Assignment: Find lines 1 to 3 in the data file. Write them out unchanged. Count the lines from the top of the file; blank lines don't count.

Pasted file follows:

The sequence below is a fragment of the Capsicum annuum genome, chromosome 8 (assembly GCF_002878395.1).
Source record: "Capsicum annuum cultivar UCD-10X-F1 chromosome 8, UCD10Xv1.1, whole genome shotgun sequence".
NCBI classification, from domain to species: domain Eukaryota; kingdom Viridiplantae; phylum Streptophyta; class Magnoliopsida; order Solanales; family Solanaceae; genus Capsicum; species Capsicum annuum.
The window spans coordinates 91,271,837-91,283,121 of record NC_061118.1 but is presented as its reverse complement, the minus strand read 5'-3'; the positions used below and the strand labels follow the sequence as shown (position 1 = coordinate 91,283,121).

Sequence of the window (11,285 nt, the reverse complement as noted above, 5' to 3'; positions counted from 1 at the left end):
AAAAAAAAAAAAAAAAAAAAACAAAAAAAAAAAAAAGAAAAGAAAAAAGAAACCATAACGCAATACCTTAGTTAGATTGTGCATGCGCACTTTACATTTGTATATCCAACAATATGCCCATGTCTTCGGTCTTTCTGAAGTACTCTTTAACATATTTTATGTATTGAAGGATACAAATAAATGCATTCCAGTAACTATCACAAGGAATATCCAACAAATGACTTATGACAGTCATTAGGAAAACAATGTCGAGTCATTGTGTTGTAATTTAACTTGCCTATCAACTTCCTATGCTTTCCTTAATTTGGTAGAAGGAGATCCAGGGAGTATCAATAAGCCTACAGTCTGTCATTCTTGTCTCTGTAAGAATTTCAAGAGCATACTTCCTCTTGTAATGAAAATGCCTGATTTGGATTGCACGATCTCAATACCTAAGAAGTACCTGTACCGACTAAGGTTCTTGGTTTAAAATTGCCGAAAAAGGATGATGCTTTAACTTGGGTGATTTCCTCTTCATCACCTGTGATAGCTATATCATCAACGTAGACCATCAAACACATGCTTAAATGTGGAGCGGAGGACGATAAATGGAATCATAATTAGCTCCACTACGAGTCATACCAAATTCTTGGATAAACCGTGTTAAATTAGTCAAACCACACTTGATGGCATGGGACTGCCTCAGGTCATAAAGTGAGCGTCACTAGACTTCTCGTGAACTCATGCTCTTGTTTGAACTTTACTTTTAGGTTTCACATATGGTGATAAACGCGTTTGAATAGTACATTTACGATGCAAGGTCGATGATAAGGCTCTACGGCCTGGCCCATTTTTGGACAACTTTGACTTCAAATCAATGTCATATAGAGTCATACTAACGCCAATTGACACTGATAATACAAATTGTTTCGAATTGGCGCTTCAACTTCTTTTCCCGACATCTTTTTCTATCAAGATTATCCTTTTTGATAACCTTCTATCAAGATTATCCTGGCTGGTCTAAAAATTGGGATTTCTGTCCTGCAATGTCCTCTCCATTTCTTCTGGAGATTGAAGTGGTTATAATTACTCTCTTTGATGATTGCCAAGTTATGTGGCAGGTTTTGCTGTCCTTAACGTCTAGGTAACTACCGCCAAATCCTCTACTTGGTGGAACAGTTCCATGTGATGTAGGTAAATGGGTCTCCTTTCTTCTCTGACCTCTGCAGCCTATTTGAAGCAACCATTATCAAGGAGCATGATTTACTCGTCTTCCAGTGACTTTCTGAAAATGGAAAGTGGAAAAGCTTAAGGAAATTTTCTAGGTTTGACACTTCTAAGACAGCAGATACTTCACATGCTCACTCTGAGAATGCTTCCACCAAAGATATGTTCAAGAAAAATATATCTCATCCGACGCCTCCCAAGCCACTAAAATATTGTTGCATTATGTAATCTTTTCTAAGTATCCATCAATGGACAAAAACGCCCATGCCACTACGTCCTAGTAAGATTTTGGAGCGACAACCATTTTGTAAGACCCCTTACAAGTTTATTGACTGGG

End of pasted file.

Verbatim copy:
The sequence below is a fragment of the Capsicum annuum genome, chromosome 8 (assembly GCF_002878395.1).
Source record: "Capsicum annuum cultivar UCD-10X-F1 chromosome 8, UCD10Xv1.1, whole genome shotgun sequence".
NCBI classification, from domain to species: domain Eukaryota; kingdom Viridiplantae; phylum Streptophyta; class Magnoliopsida; order Solanales; family Solanaceae; genus Capsicum; species Capsicum annuum.